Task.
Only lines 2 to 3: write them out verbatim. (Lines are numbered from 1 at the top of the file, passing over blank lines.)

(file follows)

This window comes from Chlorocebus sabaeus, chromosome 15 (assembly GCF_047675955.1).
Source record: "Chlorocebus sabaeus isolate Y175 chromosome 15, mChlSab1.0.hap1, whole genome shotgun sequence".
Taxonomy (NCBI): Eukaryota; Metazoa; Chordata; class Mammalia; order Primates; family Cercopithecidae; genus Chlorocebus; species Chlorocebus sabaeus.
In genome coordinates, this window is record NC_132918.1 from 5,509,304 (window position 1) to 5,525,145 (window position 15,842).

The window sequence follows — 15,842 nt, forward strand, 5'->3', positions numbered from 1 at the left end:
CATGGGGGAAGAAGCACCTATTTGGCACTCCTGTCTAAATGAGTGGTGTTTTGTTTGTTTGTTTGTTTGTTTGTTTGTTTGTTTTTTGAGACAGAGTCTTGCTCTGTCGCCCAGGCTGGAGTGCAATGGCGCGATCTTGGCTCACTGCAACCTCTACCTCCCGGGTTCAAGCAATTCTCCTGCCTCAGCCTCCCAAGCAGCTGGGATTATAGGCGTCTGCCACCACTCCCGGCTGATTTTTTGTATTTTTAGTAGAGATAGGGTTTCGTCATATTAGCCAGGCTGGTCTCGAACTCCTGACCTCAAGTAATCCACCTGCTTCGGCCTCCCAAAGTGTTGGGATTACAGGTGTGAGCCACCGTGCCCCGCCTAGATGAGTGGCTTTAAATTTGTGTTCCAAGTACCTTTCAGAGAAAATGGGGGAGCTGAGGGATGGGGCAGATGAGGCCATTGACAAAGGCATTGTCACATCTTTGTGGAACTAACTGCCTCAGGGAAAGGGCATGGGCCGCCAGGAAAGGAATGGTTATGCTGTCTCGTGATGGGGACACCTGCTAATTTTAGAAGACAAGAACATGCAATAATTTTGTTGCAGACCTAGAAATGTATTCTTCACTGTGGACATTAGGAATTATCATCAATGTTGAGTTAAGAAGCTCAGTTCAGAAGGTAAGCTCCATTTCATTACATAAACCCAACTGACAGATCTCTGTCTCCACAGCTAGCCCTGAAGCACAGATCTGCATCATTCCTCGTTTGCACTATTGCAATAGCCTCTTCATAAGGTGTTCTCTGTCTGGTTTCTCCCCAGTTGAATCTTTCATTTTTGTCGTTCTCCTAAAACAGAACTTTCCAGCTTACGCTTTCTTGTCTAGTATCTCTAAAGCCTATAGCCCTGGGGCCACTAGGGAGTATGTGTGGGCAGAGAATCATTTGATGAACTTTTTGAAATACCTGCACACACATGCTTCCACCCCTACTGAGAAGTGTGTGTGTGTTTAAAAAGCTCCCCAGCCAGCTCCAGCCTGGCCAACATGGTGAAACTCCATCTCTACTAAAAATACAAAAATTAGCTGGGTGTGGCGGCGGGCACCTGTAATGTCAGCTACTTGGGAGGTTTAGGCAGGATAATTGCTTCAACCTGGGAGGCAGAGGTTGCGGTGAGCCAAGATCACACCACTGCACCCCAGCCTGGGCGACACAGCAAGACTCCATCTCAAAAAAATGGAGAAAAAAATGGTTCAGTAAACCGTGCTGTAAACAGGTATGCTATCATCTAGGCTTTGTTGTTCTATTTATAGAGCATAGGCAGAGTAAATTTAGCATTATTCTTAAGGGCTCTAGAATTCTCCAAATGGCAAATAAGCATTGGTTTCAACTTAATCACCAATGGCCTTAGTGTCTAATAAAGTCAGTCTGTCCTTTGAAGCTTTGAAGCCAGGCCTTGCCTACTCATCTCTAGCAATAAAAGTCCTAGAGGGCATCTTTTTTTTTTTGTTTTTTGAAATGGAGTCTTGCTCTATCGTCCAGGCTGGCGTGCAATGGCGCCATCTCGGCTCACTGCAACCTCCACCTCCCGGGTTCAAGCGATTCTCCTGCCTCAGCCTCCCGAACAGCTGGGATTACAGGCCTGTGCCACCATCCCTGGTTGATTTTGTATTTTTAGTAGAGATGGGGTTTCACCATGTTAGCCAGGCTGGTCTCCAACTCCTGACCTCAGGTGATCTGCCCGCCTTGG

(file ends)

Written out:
Source record: "Chlorocebus sabaeus isolate Y175 chromosome 15, mChlSab1.0.hap1, whole genome shotgun sequence".
Taxonomy (NCBI): Eukaryota; Metazoa; Chordata; class Mammalia; order Primates; family Cercopithecidae; genus Chlorocebus; species Chlorocebus sabaeus.